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  • OPUS 1100 - Repairs

    Hi.
    I'm new to this forum and am from Canada.
    I don't have a musical background and thus don't fully understand some of the terms used in pipe or electronic organ discussions. I can read schematics better than musical notation. :) My training is in Electronic Engineering Technology and I am now retired, after working 35 years in the aviation sector.

    My church (in Ontario, Canada) has an organ, Johannus Opus 1100 that was donated to the church by a member some years ago. Due to this sentimental value, a church committee approached me to see if I would repair the organ. It currently works to a degree but not all keys respond or play the proper pitch. Also, there is a low volume sound as if a key or two are stuck on and the pitch changes with the transposer switch.

    I was able to acquire a service manual from Johannus Orgelbouw and have been able to study the architecture to a large degree. I plan to basically clean the interior of cobwebs and dust and will remove each card and check/clean the contacts. It may all be just contact problems. But there may be surprises as well.

    The service manual has a few pages where the left side has been chopped - circuit wise, so that some circuity is hard to understand. The organ has an ALESIS board which I assume is for the "Catherdral" settings. This terminology is not on the schematic but appears to be associated with the schematic's "ECHO" features. There is a switch on the left side of the console above the "Cathedral" switch labelled "INT", blank, "EXT". I'm not sure where that connects to, but suspect to the "ECHO" section of the block diagram.

    I just wanted this group to know that I'm working on this organ as "hobby work" so it is not a paid position. :).
    I enjoy electronic tinkering and will use my electronic skills to restore this organ to the best of my ability. I have designed a microprocessor project for work back in the '80s but used the Motorola 6802. This organ uses a Motorola 68008 processor. So I have some familiarity with architecture of this organ.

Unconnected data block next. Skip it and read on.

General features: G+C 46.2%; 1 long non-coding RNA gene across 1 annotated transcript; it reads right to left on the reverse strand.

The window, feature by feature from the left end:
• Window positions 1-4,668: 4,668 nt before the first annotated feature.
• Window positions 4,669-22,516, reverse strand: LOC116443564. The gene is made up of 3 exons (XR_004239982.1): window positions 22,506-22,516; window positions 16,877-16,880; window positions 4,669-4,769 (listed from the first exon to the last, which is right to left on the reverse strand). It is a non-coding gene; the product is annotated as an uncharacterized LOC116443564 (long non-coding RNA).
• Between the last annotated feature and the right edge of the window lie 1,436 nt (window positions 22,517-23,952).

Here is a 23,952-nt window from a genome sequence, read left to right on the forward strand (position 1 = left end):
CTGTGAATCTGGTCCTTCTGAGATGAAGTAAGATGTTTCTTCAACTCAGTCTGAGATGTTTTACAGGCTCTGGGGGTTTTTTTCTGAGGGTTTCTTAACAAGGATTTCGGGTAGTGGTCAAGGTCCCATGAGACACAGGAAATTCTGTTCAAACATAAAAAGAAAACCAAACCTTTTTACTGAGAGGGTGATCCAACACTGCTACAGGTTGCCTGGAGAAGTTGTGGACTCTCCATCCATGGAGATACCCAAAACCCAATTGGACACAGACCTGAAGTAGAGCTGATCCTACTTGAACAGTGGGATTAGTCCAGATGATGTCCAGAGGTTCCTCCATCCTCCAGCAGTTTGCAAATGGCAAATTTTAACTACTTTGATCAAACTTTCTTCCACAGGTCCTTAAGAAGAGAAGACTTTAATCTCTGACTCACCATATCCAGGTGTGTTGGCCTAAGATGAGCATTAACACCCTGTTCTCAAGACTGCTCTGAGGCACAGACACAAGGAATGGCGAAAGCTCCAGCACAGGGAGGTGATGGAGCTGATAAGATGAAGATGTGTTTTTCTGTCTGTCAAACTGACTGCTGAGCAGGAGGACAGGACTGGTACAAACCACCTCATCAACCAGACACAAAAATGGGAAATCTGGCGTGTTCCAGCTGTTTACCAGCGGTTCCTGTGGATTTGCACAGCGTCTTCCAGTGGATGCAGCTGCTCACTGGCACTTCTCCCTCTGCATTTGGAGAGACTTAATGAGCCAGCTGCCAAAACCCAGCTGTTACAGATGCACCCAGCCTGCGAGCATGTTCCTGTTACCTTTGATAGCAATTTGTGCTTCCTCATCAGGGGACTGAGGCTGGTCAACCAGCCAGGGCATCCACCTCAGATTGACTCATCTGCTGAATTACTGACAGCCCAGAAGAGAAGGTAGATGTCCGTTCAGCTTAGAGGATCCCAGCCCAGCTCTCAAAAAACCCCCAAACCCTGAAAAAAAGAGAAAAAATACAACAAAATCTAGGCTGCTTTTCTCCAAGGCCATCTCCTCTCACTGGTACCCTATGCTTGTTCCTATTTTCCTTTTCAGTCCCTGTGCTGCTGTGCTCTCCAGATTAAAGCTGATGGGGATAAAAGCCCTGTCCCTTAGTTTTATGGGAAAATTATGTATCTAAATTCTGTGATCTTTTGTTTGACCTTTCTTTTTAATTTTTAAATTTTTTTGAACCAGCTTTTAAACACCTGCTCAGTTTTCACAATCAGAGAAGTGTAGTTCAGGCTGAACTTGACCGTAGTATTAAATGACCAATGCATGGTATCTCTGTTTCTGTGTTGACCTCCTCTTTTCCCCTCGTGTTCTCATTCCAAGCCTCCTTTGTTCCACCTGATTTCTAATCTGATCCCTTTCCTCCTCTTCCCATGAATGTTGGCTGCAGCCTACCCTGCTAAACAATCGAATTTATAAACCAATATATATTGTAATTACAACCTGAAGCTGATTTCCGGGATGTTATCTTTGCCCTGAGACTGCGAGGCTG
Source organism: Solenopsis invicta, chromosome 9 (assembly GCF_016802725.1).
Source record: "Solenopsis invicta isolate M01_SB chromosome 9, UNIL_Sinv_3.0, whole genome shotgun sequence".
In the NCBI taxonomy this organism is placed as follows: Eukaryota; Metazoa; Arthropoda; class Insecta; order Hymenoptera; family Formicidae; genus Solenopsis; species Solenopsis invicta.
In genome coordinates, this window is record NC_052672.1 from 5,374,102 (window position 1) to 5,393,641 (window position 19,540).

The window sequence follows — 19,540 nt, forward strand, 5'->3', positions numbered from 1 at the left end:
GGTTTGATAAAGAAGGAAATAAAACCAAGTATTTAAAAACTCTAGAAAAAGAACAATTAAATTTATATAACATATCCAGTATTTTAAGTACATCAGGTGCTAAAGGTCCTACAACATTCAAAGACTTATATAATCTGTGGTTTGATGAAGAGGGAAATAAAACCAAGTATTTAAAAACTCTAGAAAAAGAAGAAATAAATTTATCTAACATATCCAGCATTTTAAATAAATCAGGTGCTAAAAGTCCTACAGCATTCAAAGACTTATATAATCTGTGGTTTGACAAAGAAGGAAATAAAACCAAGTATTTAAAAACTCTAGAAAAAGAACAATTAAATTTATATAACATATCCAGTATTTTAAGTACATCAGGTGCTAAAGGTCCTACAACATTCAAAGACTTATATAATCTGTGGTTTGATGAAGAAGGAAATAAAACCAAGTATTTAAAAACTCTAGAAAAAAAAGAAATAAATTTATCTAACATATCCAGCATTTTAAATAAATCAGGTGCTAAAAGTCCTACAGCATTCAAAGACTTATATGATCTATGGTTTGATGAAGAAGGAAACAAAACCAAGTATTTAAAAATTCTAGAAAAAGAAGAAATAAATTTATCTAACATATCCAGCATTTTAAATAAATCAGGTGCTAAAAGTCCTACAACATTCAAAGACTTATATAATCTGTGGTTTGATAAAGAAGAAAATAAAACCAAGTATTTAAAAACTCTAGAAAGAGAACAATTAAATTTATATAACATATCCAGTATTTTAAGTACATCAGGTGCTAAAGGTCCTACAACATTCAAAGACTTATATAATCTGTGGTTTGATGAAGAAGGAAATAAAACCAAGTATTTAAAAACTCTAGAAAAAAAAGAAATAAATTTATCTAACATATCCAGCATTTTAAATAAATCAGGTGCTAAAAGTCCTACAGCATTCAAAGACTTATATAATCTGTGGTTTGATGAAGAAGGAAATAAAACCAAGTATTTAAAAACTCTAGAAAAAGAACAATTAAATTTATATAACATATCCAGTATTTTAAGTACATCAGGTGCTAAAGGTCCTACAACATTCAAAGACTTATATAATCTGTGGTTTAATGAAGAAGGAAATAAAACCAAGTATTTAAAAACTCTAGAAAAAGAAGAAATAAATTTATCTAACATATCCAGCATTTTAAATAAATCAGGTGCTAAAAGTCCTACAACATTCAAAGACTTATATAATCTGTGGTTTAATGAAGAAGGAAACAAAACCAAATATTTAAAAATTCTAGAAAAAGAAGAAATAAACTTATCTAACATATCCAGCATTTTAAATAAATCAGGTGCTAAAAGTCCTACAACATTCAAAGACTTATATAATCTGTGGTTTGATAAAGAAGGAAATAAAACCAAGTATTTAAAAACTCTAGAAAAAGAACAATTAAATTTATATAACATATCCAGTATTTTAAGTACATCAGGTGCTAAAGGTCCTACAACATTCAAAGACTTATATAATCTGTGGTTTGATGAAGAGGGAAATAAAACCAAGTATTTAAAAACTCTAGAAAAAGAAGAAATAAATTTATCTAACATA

Peter.
    Last edited by jbird604; 06-16-2017, 01:12 AM.

  • #2
    Dear Peter,

    Where in Ontario are you located? We are a Johannus dealer and are willing to help. Message me privately if you wish.

    Best regards

    JVDS

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    • #3
      Just south of the nation's capital - South Dundas. Peter.

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      • #4
        Hi Peter,

        Sounds like you are nearly on the other side of the province from where I am.

        To start with, yes, a good cleaning of the key contacts with a solvent cleaner would be in order. De-oxiy is a good one. In a pinch I use an electronics solvent cleaner in an aerosol can in the auto parts section of the local Home Hardware. If there are a lot of dust bunnies floating around a can of compressed air first.

        The keyboards on the Opus 1100 are easy to get to if I recall correctly. There are two screws underneath plastic caps that hold the stop rail in place on the far ends. Remove the screws, then the stop rail, and set it on the music rack with the stop keys facing the music rack.

        The keyboards should hinge up now. If not, remove the screws holding the key cheeks in place.

        from here it should be easy to spot any key contacts touching the bus bars.

        You mentioned a steady soft tone that changes pitch when you rotate the transposer. Does this tone become louder if you add stops? Then it's likely a key contact.

        I don't have a schematic handy for the organ at the moment but hopefully this is of some help.

        JVDS

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        • #5
          @jan
          Yes, I'm not aware of any organ dealer near me except Fawcett Piano & Organ.

          I had emailed Johannus Orgelbouw and they kindly supplied two service manuals, OPUS 1100 and OPUS 1100N. From these I discovered that ours is an OPUS 1100N because it uses and ALESIS board.